Search engine optimization is a powerful tool for getting your medical practices or hospital network to the top of the search engines. However, it’s a lot more complex than most people realize. 

You cannot simply use the term “orthopaedic surgeon” 100 times throughout your website and hope to rank #1 on Google among all doctors, physicians, and surgeons providing healthcare services in your area.

SEO involves using the right optimal phrases and keywords so Google can understand your healthcare organization‘s websites. Focusing on organic SEO tactics helps you rank for the proper, relevant, and pertinent healthcare-related search terms (e.g., medical conditions, healthcare professional treatment of any type). However,  you must also use those terms naturally throughout your content because Google cares about readability first and foremost. 

This is only the beginning of healthcare marketing best practices for SEO, which also include:

  • Developing content pages full of high-quality information and optimized with your keywords.
  • Having internal links pointing back to relevant pages on your website.
  • Gaining external backlinks from reputable health sites.
  • Managing your site index or sitemap (making it easy for search engines to read and rank).
  • Claiming your healthcare website on Google Business Profile and complete your business listing with complete, accurate information.
    • Fill out every available section for each location
    • Incorporate photos and videos
    • Optimize local listings and reviews
    • Post frequently asked questions in the Q&A section
  • Optimizing your site with local SEO tactics (increasing your likelihood of appearing in the Google Local Pack).
  • Submitting your website to Google.

6. Use PPC and display ads for healthcare marketing

Paid search advertisements appear first in search results.

Search Engine Optimization (i.e., “Healthcare SEO”) is an organic marketing strategy used to earn a healthcare system, hospital, or practice greater visibility online. 

However, even if your site ranks number one organically, for a search term like “surgeon in Tulsa,” there are still 3 or 4 paid advertisements above your organic web page that people will see first.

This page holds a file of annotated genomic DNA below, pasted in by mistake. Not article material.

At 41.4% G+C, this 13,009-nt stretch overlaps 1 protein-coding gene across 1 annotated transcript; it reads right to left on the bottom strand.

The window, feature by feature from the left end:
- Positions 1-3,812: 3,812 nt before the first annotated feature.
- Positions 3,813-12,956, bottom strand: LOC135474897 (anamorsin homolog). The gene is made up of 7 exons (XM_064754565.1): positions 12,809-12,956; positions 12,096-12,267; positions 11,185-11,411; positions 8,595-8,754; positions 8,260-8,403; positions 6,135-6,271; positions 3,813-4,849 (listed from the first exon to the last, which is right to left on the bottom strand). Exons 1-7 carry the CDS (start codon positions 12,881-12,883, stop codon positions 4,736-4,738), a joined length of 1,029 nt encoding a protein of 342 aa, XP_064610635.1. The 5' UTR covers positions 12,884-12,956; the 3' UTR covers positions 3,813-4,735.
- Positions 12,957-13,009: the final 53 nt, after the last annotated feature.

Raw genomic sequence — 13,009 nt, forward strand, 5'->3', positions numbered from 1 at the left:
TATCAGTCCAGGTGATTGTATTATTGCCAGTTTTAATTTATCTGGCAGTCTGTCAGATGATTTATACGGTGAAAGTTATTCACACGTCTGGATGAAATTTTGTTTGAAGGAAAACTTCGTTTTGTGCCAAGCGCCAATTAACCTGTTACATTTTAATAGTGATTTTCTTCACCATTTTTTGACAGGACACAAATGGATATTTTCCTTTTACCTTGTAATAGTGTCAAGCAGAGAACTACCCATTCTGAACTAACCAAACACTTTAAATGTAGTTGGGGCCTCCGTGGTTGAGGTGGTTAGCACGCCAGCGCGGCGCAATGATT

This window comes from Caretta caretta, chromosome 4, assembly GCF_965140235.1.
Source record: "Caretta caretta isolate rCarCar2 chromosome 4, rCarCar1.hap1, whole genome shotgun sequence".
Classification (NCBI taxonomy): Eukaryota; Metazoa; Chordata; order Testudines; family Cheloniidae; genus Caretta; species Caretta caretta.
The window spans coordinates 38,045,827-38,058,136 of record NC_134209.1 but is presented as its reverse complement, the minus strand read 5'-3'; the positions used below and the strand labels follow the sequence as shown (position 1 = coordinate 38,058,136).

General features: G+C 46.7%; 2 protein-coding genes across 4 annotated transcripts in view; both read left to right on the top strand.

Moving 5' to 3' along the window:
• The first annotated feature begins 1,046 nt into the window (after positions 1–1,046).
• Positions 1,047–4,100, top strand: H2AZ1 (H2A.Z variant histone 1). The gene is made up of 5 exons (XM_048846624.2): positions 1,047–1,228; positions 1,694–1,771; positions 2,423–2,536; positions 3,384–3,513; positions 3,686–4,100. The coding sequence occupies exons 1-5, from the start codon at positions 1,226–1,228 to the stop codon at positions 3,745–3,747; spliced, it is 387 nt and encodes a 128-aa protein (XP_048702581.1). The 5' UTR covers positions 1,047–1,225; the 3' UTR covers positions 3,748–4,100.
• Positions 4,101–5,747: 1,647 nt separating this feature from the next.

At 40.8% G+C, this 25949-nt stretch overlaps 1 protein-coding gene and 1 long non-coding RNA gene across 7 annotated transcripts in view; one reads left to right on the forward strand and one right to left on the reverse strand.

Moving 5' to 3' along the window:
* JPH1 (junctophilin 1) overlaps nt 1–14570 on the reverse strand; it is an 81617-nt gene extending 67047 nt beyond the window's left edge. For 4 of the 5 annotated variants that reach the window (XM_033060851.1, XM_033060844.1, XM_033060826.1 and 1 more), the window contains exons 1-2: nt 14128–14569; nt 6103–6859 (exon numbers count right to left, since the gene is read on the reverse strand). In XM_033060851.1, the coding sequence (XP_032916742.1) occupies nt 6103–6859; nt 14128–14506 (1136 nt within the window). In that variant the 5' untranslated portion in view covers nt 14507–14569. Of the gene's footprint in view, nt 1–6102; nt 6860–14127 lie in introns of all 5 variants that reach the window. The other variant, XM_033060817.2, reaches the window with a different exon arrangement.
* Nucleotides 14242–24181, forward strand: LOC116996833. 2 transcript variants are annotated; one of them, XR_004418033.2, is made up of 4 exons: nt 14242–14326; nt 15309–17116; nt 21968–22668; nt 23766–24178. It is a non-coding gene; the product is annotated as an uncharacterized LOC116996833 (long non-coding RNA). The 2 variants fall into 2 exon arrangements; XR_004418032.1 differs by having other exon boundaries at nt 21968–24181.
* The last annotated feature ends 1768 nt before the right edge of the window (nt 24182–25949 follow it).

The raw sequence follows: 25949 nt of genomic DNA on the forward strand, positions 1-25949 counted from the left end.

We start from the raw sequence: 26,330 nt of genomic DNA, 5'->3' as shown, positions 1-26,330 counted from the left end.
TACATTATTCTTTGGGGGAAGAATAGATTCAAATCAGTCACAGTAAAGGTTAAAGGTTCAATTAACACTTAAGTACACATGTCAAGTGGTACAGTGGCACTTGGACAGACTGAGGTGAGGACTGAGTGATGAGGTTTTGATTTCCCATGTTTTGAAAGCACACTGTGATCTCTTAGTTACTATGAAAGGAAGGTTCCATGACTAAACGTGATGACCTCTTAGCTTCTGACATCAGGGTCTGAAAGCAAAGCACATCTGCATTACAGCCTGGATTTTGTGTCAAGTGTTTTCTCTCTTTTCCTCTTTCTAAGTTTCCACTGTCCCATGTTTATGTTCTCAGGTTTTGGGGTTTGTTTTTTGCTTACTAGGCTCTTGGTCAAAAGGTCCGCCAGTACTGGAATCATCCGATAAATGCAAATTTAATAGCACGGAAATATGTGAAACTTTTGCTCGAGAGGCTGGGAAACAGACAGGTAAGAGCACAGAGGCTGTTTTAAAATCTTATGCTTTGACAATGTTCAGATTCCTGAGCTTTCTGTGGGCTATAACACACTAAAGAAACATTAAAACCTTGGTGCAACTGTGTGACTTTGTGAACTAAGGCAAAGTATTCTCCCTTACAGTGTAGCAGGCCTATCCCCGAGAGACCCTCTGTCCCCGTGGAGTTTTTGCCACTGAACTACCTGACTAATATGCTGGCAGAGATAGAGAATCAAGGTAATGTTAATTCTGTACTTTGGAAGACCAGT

PPC (pay-per-click), or paid search advertisements,  are laser-targeted to appear first on the search engine results page (SERP) for a set of search terms. You can manage your budget with paid search and decide how much you’d like to spend to keep your site at the top of SERPs. Your return on investment is clear and defined with both PPC and display ads that appear on the sidebar or top of other websites.

7. Leverage social media (the right way)

Too many hospitals and healthcare practices rely solely on organic social media for a large part of their digital healthcare marketing strategies. Organic social media means posting photos, updates, events, etc., directly to Facebook, Twitter, or YouTube. It’s a valid brand-building strategy and lets healthcare consumers know what’s new.

However, it shouldn’t be your only social strategy. Paid advertising on social media is a better way to reach much larger numbers of the right people who may be looking for your services—even if you’re not already connected. Let’s face it: few people share posts from local healthcare organizations online unless they are already engaged with that group (or better yet) employed by it.

Paid social media is about more than pressing the “Boost Post” button that appears when you post from your business page. Like PPC or display advertising, it involves strategizing and budgeting to target the audience you want.

Related: Topical Social Media and YouTube webinar: COVID-19 and Healthcare Marketing.

8. Ask for reviews from healthcare consumers

Consumers want to see that others like them have had a good experience before scheduling their visit. Online reviews continue to gain credibility for potential and current patients. 86% of 1,124 US-based consumers surveyed trust online reviews as much as personal recommendations and believe they’re a reliable resource when choosing a new physician.

Typically, healthcare consumers only leave reviews when motivated to do so (e.g.,  if they’ve had an above-average or extremely poor experience). Unless you’re proactively asking for reviews, you’re missing out on opportunities to feature positive consumer feedback.

Keep your finger on the pulse of consumer feedback by incorporating automated, HIPAA-compliant review platforms into your healthcare marketing strategy.